By Vee Glessner
Correspondent 

Although ERAU’s new Prescott campus didn’t anticipate any students graduating sooner than 1982, with its first class in 1978 expected to be entirely freshmen, not everything went exactly to plan.  

The university ended up holding its first graduation in 1980, just two years after accepting its first class, which was a small, 15-student ceremony. In just a couple years, the size of the graduating classes increased dramatically. 

In the style of the campus’s predecessor, Prescott College, graduation was held in the Davis Learning Center (DLC). “We could fit everybody we needed to graduate in the DLC; there was [sic] less than 360 students,” said Dean of Students Larry Stephan, who came on staff in Spring of 1979.  

The ceremony at the time didn’t include all the banners, robes, and formalities it does today. “I think it still reflected the academic rigor that we do today, but it certainly wasn’t as formal,” according to Stephan, who has played a major part in the commencement ceremony every year since he joined the faculty. “I’ve read names virtually from the beginning,” he said. 

As shown in the photo of Stephan’s notes on the commencement pamphlet, the ceremony was a very personal, individual process. Stephan would note which students were absent from the ceremony, special notes on pronunciations, and preferred name for each student. “I shook their hand [sic] and announced their name [sic] because I knew all of them so well. I feel like I know a lot of students now, but back then I knew all of the students, it seemed like,” said Stephan.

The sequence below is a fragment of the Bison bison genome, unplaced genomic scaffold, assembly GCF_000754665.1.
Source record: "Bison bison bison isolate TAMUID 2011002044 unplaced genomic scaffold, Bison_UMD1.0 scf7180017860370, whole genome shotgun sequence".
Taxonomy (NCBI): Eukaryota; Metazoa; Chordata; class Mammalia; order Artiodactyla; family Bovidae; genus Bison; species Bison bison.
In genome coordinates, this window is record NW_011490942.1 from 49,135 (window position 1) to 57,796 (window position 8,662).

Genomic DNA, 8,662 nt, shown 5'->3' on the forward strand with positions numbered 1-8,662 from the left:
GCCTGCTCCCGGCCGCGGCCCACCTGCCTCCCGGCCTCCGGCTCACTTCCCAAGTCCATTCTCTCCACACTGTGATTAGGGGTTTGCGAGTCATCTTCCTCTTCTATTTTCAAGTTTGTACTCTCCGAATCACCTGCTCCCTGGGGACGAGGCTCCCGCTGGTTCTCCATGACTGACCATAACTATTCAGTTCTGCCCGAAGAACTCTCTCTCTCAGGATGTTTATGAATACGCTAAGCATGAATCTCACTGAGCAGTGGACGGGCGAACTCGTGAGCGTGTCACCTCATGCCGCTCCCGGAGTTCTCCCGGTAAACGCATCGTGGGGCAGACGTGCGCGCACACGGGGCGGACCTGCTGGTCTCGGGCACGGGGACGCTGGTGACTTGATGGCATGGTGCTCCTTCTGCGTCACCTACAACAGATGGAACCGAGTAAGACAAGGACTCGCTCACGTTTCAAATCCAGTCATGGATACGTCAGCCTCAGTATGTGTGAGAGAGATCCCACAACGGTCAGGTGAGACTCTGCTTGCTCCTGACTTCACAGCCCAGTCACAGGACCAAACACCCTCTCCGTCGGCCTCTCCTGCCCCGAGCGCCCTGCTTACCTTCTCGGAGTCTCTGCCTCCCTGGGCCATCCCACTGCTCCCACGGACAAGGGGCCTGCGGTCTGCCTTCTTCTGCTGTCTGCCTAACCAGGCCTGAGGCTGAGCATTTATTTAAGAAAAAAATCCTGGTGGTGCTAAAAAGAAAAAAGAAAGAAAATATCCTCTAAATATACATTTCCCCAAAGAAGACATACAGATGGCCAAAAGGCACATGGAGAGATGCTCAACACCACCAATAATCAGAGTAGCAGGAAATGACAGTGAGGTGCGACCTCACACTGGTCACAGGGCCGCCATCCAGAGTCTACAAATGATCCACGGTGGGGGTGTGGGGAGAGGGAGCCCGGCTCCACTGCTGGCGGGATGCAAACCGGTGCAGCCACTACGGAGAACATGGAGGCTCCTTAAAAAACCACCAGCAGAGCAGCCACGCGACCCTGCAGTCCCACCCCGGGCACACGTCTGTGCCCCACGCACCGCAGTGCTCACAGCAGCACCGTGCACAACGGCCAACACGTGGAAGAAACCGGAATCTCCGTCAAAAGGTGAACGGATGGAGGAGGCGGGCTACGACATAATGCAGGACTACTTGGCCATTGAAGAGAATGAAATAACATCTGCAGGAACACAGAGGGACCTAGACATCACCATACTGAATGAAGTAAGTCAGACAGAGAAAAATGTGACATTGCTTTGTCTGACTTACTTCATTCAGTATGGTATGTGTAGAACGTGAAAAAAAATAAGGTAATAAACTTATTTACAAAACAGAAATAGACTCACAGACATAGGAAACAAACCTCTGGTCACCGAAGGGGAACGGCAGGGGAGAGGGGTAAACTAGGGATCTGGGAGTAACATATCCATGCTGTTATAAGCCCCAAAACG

For John Fristachi, a Summer 1983 graduate and now-retired US Navy Captain, graduation was an especially memorable time: his peers elected him to speak at graduation. He told the story of his arrival to the hotel in Prescott that the school was putting students up in. “I had been in town for literally five minutes when the skies opened up, the streets flooded, and then a building across the street caught fire,” said Fristachi. Then, when a van arrived to pick him up from downtown, the only way he could identify it as a university vehicle was the letters “ERAU” written in the dust on the side. 

Fristachi recounted to his classmates the way this admittedly rough start turned into a dream education for him and the ways that he saw the campus grow over his years there: the dusty van was renovated, the Mingus Mountain dorms were completed and he got to move out of the St. Michaels Hotel, and he got used to monsoon season. His speech is not only revealing about the rapid growth of the university but about how graduations were conducted at the time: informal, personal, and at times funny. 

As the graduating classes grew, the university outgrew the DLC’s 360-student capacity and didn’t have anywhere else to turn: they began to host graduations outside on university property. Eventually, the university transitioned to the Prescott Valley Event Center, which can host over 5,000 people and is the current locale for commencement ceremonies. 

 

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